I wonder, can anyone describe an expression or formula of a transform that converts

$$\sum_{k=0}^\infty \frac{a_k x^k}{k!}$$


$$\sum_{k=0}^\infty \frac{a_k B_k(x)}{k!}$$

where $B_k(x)$ are Bernoulli polynomials.

For instance,

$$x^2\, \to\, x^2-x+1/6$$

$$e^x \,\to \, \frac{e^x}{e-1}$$


  • $\begingroup$ There is no such a mapping except a trivial matching of coefficients, I think. $\endgroup$ – Henry.L Mar 31 '17 at 21:47

An operator performing the mapping is $$O= D/(e^D-1)=e^{B.(0)D},$$

where $D=d/dx $ and $(B.(0))^n=B_n(x)|_{x=0}$, since the Bernoulli polynomials are an Appell sequence.

Edit (6/20/2017):

This operator is essentially the Todd operator. See the discussions on pg. 30 and Appendix B of "Permutohedra, associahedra, and beyond" by Postnikov of the Todd operator as a transform of the homogeneous volume polynomials for classes of polytopes into a generalized Ehrhart polynomial coding the number of lattice points in the polytopes.

(Edit 8/2018)

For some idea of the importance of this Todd operator in modern mathematics and physics, see New Models for Veneziano Amplitudes: Combinatorial, Symplectic and Supersymmetric Aspects by Kholodenko.

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  • $\begingroup$ This is a general result with the Bernoulli numbers replaced by any moment/fundamental- base sequence $a_n = A_n (0)$ of any Appell sequence $A_n(x)=(a.+x)^n $. $\endgroup$ – Tom Copeland Apr 1 '17 at 0:57
  • $\begingroup$ This is also Umbral Calculus. $\endgroup$ – T. Amdeberhan Apr 1 '17 at 1:40
  • $\begingroup$ The inverse transformation is simply $(e^D-1)/D=e^{R.(0)D}$ with $R_n(0)= 1/(n+1)$ and associated Appell sequence $R_n(x)=(R.(0)+x)^n$; therefore, $R_n(B.(x))=x^n=B_n(R.(x))$, and the two Appell sequences form an umbral compositional inverse pair. $\endgroup$ – Tom Copeland Apr 2 '17 at 18:02
  • $\begingroup$ In this notation, what would be the same but applied to the integral of a function? Also, I wonder what would be non-operator expression for this transform. $\endgroup$ – Anixx Apr 8 '17 at 10:05
  • $\begingroup$ Is there a name for such operator anywhere? $\endgroup$ – Anixx Apr 8 '17 at 10:34

Another way, somewhat related with the above answers, is the $p$-adic Volkenborn integral. You can find this, for example, in Schikhof's or in Alain Robert's books on $p$-adic calculus, or Henri Cohen vol. 2 of his books on number theory. This approach is useful because of the relation of Bernoulli numbers and L-functions: one can easily define good and elementary $p$-adic zeta functions using the Volkenborn integral (actually, this was Kubota and Leopoldt's original approach).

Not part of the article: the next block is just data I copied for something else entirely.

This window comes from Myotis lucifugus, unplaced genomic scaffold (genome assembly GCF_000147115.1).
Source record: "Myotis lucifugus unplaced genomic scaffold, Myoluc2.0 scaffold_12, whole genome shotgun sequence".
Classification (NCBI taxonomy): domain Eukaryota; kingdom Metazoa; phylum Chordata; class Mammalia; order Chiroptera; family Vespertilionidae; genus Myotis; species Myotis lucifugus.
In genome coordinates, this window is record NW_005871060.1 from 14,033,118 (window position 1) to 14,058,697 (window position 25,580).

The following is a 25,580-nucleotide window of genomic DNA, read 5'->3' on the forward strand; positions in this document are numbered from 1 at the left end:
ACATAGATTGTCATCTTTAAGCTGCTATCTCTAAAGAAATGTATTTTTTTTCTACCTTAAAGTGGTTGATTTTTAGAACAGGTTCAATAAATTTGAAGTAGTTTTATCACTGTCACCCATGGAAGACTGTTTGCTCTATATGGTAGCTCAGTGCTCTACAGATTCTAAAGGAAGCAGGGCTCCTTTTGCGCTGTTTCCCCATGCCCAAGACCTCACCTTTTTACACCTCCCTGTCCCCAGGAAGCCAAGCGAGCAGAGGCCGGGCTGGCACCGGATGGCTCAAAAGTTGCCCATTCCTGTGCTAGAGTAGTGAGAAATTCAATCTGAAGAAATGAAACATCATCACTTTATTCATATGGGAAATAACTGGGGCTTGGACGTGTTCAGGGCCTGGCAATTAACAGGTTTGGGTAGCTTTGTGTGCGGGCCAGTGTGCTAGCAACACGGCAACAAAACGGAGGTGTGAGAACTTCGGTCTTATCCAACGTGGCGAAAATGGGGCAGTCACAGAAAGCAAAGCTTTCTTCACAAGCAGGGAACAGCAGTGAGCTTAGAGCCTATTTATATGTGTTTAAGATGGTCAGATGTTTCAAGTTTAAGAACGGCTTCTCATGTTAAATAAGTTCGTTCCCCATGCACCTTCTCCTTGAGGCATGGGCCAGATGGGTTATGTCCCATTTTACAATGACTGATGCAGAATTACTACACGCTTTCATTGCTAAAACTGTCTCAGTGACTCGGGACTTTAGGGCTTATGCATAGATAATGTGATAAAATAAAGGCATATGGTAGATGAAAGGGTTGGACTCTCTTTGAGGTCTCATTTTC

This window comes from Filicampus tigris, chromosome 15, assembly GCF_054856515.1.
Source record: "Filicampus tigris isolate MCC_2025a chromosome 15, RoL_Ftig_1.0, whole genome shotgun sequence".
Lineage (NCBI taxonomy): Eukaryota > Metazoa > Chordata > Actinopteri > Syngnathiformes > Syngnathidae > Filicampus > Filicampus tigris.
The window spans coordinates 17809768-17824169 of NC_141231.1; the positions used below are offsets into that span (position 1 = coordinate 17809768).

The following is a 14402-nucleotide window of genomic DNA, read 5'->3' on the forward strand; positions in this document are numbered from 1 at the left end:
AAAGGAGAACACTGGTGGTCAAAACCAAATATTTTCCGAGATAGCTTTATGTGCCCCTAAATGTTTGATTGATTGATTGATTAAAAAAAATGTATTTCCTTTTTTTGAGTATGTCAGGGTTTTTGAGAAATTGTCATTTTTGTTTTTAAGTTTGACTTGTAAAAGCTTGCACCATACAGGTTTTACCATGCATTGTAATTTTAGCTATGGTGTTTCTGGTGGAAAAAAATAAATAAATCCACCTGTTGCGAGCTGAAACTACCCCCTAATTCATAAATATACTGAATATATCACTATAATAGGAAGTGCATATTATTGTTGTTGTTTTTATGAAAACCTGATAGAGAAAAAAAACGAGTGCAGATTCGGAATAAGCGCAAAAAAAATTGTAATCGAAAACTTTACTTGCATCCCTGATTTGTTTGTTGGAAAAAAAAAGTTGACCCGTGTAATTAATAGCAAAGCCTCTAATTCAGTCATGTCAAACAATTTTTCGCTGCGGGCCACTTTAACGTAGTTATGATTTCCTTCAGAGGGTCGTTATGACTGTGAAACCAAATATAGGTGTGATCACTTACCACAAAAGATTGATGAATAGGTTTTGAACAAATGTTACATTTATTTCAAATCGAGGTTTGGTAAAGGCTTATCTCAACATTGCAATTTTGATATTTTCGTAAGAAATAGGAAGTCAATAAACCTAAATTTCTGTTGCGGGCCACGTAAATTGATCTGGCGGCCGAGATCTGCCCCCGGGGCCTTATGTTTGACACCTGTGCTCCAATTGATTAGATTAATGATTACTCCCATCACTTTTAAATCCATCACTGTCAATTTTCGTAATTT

Let $\mathbb{Z}_p$ be the ring of $p$-adic integers and let $\mathbb{C}_p$ be the topological completion of an algebraic closure of the field of fractions $\mathbb{Q}_p$ of $\mathbb{Z}_p$ (a nice and large field for doing $p$-adic analysis). Let $f:\mathbb{Z}_p\to\mathbb{C}_p$ be an analytic function, that is, $f$ is of the form

$$f(x)=\sum_{n\ge0}a_n\frac{x^n}{n!},\qquad a_n\in\mathbb{C}_p,\quad \frac{a_n}{n!}\to0.$$

(We suppose $f$ analytic for simplicity and because of what you are asking). Then the Volkenborn integral of $f$ is defined by the following $p$-adic limit:


Then, one has the following relation with Bernoulli numbers and polynomials:

$$\int_{\mathbb{Z}_p}t^ndt=B_n$$ and $$\int_{\mathbb{Z}_p}(x+t)^ndt=B_n(x).$$

This Volkenborn integral is a continuous linear operator on a Banach space of functions (see the books mentioned above). Hence, with $f$ as above, one obtains:

$$\int_{\mathbb{Z}_p}f(t)dt=\sum_{n\ge0}a_n\frac{B_n}{n!}$$ and $$\int_{\mathbb{Z}_p}f(x+t)dt=\sum_{n\ge0}a_n\frac{B_n(x)}{n!}.$$

Hope this helps.

Note: This integral is a special case of "$p$-adic distributions", which are one of the main tools that are now used to define $p$-adic zeta functions attached to arthmetic objects. See, for example, Washington or Lang books on cyclotomic fields for a nice introduction.

PS: For a nice "general zeta functions" interpretation of your question, see Lemma 2.4 in this article by Friedman and Pereira https://arxiv.org/abs/1105.2603 It was published in the IJNT, but the arxiv version is the same as the published version.

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The transfert operator describe an expression or formula of a transform that $\sum_{k=0}^\infty \frac{a_k x^k}{k!}$ into $ \sum_{k=0}^\infty \frac{a_k B_k(x)}{k!}$ is the p-adic operator such that :The eigenvalues of the p-adic transfer operator are the Bernoulli polynomials,and are associated with the eigenvalues $p^{-n}$ , Try to check this paper by LINAS VEPŠTAS, page 8. Theorem with proof show that

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